The report below is a chapter from the book, "Tackling the tax code: Efficient and equitable ways to raise revenue." Read the full book here.
In the coming decades, federal spending will need to grow just to enable the government to continue to provide the services it does today. One important weakness in the tax system that funds this spending is insufficient tax compliance: In 2020 the IRS will fail to collect more than $630 billion, or nearly 15 percent of tax liabilities. Illegal tax evasion generates unfair differences in tax payments across otherwise similar individuals and firms.
The tax code also presents many legal opportunities for tax avoidance. Taxpayers differ in their ability to benefit from these opportunities, generating further inequities. Tax avoidance can also lead taxpayers to engage in socially unproductive activities (e.g., avoiding realization of capital gains in order to benefit from stepped-up basis).
Sarin, Summers, and Kupferberg propose several reforms to the tax system both to combat illegal evasion and to decrease the opportunities for legal tax avoidance.
- Decrease illegal tax evasion by investing in the IRS, better targeting audits, and increasing information requirements.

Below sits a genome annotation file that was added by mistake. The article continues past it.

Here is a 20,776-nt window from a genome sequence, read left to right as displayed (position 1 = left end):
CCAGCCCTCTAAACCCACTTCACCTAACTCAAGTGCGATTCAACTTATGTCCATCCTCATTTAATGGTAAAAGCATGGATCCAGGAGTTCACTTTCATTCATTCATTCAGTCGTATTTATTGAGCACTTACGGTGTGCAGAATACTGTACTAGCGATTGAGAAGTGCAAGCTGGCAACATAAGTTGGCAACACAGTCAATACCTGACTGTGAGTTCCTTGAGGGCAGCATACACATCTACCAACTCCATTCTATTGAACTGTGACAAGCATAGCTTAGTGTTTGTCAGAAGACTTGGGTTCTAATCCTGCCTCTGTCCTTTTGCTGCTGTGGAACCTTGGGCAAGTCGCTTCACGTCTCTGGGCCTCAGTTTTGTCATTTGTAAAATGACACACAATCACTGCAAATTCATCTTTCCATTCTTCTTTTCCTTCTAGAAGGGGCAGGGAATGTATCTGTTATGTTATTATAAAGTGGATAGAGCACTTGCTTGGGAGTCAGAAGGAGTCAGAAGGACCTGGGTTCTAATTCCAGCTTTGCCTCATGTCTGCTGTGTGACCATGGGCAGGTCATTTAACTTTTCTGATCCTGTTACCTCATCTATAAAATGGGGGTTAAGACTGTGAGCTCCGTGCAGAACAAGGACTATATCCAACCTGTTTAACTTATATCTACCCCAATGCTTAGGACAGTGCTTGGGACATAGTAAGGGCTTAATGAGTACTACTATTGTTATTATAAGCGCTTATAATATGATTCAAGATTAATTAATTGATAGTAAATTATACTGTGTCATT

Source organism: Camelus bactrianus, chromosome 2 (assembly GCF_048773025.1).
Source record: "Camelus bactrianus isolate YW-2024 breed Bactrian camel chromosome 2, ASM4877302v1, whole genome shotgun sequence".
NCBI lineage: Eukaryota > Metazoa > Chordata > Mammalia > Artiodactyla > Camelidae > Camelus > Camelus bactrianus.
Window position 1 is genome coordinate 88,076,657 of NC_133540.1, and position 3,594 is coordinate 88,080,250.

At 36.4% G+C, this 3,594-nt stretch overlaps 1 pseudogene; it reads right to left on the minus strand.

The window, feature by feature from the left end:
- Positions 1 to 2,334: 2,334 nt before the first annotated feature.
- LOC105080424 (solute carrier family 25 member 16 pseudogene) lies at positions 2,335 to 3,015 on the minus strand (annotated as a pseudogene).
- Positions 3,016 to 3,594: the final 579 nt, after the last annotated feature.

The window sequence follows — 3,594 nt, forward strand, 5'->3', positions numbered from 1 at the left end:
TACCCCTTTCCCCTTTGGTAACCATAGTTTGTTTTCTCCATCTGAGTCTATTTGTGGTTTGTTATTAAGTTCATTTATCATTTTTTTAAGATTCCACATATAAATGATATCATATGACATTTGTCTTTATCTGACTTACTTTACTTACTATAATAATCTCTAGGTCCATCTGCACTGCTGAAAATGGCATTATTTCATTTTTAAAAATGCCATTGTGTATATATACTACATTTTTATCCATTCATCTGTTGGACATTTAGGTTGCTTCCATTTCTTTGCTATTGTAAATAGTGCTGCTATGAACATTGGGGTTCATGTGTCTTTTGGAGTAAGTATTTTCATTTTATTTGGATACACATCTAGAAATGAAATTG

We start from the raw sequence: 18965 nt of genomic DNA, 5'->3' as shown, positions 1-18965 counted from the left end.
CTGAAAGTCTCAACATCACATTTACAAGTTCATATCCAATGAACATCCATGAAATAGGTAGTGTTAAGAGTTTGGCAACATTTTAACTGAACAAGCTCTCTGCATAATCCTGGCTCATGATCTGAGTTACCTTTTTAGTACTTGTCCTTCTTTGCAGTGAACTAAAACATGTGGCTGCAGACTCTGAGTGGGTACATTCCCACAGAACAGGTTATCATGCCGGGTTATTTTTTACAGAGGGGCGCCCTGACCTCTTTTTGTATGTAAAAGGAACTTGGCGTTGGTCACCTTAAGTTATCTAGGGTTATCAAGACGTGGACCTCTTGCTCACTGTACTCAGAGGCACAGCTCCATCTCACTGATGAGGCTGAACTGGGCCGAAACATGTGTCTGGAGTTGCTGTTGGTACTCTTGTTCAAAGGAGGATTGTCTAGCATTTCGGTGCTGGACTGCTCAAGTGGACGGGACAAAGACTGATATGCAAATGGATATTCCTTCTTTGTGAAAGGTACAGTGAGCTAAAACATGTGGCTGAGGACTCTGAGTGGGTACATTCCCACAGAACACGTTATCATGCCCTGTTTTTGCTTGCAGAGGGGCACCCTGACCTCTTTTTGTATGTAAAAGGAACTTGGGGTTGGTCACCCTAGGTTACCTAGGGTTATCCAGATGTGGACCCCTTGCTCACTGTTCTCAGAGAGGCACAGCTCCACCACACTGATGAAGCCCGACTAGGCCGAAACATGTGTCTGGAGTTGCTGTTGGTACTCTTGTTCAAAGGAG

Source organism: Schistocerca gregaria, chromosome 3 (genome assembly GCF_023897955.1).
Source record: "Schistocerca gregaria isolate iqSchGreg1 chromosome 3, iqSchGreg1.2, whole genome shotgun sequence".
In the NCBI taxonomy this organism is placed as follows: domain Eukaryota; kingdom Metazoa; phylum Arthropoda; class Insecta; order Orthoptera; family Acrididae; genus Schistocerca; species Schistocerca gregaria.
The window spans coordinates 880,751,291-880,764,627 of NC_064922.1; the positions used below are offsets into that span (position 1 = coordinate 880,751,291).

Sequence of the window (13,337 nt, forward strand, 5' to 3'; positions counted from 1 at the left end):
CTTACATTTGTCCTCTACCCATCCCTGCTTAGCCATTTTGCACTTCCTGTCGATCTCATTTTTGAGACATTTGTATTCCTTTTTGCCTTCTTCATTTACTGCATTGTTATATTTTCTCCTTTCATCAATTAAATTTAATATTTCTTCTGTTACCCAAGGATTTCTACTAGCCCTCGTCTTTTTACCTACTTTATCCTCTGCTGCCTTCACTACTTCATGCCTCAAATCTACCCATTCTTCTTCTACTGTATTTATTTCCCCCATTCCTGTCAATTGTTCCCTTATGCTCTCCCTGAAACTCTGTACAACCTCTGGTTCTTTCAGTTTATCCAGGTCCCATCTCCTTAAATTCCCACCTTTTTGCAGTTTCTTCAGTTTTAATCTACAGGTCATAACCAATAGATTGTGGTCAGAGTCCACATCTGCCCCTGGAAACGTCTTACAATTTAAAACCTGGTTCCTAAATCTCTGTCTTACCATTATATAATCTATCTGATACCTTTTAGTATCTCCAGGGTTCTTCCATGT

- Decrease legal tax avoidance by:
- Minimizing individual tax shelters, including the payroll tax loophole, pass-through deduction, and tax deductions more generally.
- Reforming the corporate tax code with an increased tax rate and broadened base.
- Overhauling capital gains taxation by taxing capital gains at ordinary levels, removing the stepped-up basis for inherited capital gains, and closing the carried interest loophole.
The authors did not receive financial support from any firm or person for this article or from any firm or person with a financial or political interest in this article. Neither is currently an officer, director, or board member of any organization with a financial or political interest in this article.
Assistant Professor of Law - University of Pennsylvania Carey Law School
Assistant Professor of Finance - Wharton School of Business
Lawrence H. Summers
Charles W. Eliot University Professor and President Emeritus - Harvard University
Research Assistant - Harvard University and University of Pennsylvania
Report Produced by The Hamilton Project